Meet the Founders: Sara Doutre
In July 2010, we found out we were expecting our second baby. Because of a liver complication and an unscheduled c-section with our son Liam in 2009, I sought out a specialist in high-risk pregnancies. In order to receive the best possible care, I drove an hour each way to all of my prenatal visits to be seen at the maternal fetal diagnostic center at the University of Utah. I have a type A personality and was very proactive during my pregnancy. I took the recommended amounts of folic acid to prevent spina bifida. I participated in the recommended screenings for other markers of birth defects. I read every pamphlet provided to me by the doctors office.
Due to my liver condition, I began twice-weekly non-stress tests at 30 weeks. Daisy seemed to be sleepy and wasn’t responding as well during one of the tests at 33 weeks, so we had an extra ultrasound. The ultrasound showed enlarged ventricles in Daisy’s brain. We followed up with our doctor who assured us that there was nothing we could do and the best thing was to wait until she was born to try to find out what caused the enlarged ventricles.
Daisy Emma was born on March 9, 2011. The c-section was routine, Daisy looked beautiful and she nursed right away. On March 10, she had a head ultra sound that revealed some possible cysts or calcifications in her brain and on March 11, she had an MRI at Primary Children's Medical Center. The results of the MRI were non-conclusive and the pediatricians told me that it was likely I had gotten sick during my pregnancy and that it may have caused a "hiccup" in her development, but that there was nothing to worry about. I asked if I should follow up on the MRI and was told that, unless she showed signs of headaches or swelling, there was nothing to worry about. During our five-day hospital stay, Daisy also had a newborn hearing screening-- she actually had several because she just wasn’t passing them. I was assured that it was simply amniotic fluid in her ears and there was nothing to worry about. On March 13, we came home with a healthy baby.
Over the next two weeks, we had several appointments with our pediatrician. When Daisy was two weeks old, we had a follow up hearing screening. Daisy didn’t pass the screening and so the audiologist performed an ABR. The results of the ABR did show some mild loss, but the audiologist said that it may have been because she woke up during the ABR and that we didn’t need to worry about it-- just to follow up when she was one year old for sound booth tests. We discussed the results with our pediatrician and he agreed. I again asked about any possible connection to the MRI and was told there was none.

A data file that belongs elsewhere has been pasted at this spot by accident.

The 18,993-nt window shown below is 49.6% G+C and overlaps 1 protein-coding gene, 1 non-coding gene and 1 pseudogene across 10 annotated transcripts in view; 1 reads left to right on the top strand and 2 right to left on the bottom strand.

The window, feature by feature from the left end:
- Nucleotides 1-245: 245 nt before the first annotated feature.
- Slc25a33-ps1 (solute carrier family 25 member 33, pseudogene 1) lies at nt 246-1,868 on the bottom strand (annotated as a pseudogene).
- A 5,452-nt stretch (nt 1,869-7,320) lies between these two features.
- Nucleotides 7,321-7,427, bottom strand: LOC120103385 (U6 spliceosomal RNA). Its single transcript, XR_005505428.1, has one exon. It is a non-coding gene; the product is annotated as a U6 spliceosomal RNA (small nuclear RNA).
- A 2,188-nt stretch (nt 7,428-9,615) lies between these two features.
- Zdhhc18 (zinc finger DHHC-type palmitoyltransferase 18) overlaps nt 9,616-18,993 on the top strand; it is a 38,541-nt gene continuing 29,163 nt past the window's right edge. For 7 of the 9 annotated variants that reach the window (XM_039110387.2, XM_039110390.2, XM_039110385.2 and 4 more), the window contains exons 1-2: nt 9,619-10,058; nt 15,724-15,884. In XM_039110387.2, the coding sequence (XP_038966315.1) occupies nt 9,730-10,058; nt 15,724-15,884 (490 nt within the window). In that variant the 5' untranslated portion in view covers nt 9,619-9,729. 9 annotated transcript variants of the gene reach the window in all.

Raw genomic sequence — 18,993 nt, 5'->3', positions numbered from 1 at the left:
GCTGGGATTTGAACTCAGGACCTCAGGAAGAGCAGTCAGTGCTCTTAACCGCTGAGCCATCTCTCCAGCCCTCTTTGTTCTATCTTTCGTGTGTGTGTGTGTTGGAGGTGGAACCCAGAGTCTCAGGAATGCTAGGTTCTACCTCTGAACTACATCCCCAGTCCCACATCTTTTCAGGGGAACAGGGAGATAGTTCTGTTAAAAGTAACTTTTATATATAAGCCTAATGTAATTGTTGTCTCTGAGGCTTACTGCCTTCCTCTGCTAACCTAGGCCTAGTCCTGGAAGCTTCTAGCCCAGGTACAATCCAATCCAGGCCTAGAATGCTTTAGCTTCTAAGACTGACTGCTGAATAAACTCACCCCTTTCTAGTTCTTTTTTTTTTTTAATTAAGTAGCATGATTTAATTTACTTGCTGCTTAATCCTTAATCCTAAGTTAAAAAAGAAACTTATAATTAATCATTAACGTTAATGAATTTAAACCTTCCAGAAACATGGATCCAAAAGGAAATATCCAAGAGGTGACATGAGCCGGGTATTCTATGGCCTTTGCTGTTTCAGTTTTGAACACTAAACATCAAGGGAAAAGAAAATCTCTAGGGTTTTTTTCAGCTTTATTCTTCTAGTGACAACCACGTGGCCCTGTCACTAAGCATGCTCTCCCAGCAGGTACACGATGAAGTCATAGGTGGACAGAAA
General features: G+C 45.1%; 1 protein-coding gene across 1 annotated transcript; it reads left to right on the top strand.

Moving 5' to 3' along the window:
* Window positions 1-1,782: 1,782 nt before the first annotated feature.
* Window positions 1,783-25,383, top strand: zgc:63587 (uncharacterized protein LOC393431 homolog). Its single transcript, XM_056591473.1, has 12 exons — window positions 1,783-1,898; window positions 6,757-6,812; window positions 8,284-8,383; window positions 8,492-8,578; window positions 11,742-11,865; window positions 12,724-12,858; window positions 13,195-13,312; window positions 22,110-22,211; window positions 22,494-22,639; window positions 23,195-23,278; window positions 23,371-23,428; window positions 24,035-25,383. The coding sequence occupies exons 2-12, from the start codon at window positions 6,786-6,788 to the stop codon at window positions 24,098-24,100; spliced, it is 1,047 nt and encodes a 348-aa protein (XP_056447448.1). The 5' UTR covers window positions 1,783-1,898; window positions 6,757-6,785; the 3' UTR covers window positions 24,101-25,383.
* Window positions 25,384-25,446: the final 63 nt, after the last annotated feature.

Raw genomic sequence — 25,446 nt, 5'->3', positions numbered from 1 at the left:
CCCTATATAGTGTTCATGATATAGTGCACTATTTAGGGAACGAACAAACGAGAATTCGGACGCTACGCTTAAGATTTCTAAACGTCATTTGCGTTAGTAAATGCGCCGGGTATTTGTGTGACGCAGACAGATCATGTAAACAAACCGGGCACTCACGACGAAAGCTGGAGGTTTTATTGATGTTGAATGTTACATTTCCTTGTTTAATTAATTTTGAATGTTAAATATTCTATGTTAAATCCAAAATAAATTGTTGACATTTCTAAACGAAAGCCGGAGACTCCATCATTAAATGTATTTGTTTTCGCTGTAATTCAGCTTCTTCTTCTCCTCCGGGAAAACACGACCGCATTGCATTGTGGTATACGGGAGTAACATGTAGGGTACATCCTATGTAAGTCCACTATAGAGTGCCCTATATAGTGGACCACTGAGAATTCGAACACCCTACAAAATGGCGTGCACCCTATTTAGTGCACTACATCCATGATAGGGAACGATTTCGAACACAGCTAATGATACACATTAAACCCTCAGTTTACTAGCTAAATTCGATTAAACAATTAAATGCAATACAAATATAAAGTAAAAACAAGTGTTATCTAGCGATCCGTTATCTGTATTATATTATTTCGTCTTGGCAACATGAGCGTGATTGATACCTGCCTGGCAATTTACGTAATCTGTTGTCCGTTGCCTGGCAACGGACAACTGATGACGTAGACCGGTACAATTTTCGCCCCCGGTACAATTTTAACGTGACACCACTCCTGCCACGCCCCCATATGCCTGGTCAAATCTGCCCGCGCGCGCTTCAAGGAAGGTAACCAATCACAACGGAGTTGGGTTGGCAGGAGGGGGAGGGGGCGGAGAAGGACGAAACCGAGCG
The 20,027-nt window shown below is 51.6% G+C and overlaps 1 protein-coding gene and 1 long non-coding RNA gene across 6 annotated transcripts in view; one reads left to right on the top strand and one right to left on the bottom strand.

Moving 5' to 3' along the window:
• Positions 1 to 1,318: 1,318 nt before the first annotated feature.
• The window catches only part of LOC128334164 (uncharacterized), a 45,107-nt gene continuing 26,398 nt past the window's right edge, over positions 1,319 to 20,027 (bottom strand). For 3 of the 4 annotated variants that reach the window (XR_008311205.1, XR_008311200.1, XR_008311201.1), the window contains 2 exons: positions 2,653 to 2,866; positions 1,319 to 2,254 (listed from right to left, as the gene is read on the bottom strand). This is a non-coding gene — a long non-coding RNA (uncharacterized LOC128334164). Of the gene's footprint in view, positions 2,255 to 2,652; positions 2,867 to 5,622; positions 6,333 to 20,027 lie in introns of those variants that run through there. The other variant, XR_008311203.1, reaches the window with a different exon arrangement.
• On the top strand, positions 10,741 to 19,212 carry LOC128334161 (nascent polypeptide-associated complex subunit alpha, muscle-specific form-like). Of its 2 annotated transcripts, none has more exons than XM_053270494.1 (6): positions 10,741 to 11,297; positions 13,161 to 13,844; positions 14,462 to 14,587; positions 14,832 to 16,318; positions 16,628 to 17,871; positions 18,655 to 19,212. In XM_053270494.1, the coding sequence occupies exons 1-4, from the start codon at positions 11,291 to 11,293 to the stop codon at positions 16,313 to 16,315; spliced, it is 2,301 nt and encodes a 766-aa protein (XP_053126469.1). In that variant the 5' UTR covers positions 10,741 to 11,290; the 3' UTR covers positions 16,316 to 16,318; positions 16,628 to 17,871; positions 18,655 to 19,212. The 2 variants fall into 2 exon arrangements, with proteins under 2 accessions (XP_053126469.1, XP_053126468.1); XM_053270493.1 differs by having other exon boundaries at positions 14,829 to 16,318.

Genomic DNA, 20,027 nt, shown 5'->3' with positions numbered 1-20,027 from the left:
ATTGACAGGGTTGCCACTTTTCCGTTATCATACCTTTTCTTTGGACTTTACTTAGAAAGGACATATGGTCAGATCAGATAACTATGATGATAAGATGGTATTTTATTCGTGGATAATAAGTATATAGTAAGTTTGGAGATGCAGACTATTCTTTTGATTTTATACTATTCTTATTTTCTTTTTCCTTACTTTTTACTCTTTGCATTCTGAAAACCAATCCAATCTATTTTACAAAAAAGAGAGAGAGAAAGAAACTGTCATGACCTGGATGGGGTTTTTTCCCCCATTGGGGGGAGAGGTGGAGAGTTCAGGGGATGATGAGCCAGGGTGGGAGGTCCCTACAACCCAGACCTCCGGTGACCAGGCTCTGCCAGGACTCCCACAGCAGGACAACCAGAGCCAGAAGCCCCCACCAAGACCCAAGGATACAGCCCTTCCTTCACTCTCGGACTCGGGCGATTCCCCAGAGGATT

Daisy developed typically for the first year. I knew she could hear, but there were times when I questioned how well. Sometimes, she’d be in her crib talking in the morning and I’d walk in, talking to her. When I got in front of her, she'd be surprised to see me. I chalked it up to paranoia. We had Daisy’s hearing tested again at one year in the booth and the audiologist had no concerns.
That spring and summer, Daisy had several ear infections. We were referred to an ENT for follow up at 16 months. At our first appointment, booth testing showed some hearing loss. The ENT quickly moved to put tubes in to see if they would help-- and to test for CMV. Immediately after reading her chart and seeing the MRI report, he suspected cCMV. Daisy got tubes in August 2012 and the same week, we found out she had the antibodies for CMV.
Researching CMV was shocking, over and over again. I was a special education teacher. My parents both have PhDs in special education. I was a well-informed mom and had red tens of books on pregnancy. Why had I never heard of CMV??
In September 2012, Daisy had a sedated ABR that showed mild to moderate hearing loss in her left ear and severe-profound hearing loss in her right ear. By November, she had a profound loss in both ears. We were blessed to immediately be surrounded by great support. We were referred to an ENT at the University of Utah who is familiar with CMV and has administered the Vanciclovir treatment to older babies. Daisy had six weeks of Vanciclovir in Fall 2012. He also was able to obtain her dry blood spot and test it for CMV. It showed evidence of CMV at birth, so he was able to diagnose her with cCMV.
Daisy had bilateral cochlear implant surgery on December 7, 2012. She has since had them reimplanted. Daisy received early intervention and is now in preschool. While she has make great progress, she is still behind and we are hoping that she will continue to outgrow some of her limitations.
I battled a wide range of emotions after learning of Daisy’s CMV. Guilt, anger and depression come and go still, many years later. I have tried to channel those emotions into raising awareness about CMV. With Daisy's grandmother, a Utah legislator, we passed the first CMV legislation in the United States. I'm proud to be deeply involved in CMV non-profit work as well and am studying CMV as part of my PhD work.
CMV has changed our lives. If I could go back and prevent Daisy from getting CMV during my pregnancy, I would do it in an instant. My goal is to empower other women with the knowledge that they can prevent CMV in their babies.
Category: Community, "Parent Perspective"